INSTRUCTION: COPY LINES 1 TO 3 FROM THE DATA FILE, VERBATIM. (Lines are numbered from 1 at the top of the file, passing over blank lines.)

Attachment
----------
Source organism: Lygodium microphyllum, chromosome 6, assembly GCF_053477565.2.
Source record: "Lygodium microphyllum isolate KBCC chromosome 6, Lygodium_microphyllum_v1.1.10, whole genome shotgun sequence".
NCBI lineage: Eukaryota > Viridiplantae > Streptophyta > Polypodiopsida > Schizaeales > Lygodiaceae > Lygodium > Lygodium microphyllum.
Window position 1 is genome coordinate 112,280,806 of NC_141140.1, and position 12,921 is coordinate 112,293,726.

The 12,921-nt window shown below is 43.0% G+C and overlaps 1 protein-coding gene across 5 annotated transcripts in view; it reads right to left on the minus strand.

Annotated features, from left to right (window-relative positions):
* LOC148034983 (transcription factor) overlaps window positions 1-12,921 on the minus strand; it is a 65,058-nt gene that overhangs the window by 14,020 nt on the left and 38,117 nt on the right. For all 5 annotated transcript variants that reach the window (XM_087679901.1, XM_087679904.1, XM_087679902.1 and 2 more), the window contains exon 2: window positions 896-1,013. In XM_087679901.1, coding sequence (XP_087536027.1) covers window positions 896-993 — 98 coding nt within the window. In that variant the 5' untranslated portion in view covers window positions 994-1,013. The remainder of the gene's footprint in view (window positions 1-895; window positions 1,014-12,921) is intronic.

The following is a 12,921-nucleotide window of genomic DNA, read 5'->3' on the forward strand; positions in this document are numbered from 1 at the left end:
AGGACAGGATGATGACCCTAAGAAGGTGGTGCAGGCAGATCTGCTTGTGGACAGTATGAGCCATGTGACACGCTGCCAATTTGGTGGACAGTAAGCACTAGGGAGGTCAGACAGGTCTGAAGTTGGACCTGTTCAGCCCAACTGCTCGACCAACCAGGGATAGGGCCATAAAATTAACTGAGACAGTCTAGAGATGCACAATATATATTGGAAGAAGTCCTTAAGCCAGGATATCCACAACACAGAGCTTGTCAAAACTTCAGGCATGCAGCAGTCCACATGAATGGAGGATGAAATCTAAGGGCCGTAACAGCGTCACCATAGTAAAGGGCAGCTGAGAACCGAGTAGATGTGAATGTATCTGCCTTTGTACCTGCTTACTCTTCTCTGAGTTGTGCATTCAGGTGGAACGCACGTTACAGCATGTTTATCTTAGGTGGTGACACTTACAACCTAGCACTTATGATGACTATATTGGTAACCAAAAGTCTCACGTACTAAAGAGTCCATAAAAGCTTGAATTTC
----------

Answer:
Source organism: Lygodium microphyllum, chromosome 6, assembly GCF_053477565.2.
Source record: "Lygodium microphyllum isolate KBCC chromosome 6, Lygodium_microphyllum_v1.1.10, whole genome shotgun sequence".
NCBI lineage: Eukaryota > Viridiplantae > Streptophyta > Polypodiopsida > Schizaeales > Lygodiaceae > Lygodium > Lygodium microphyllum.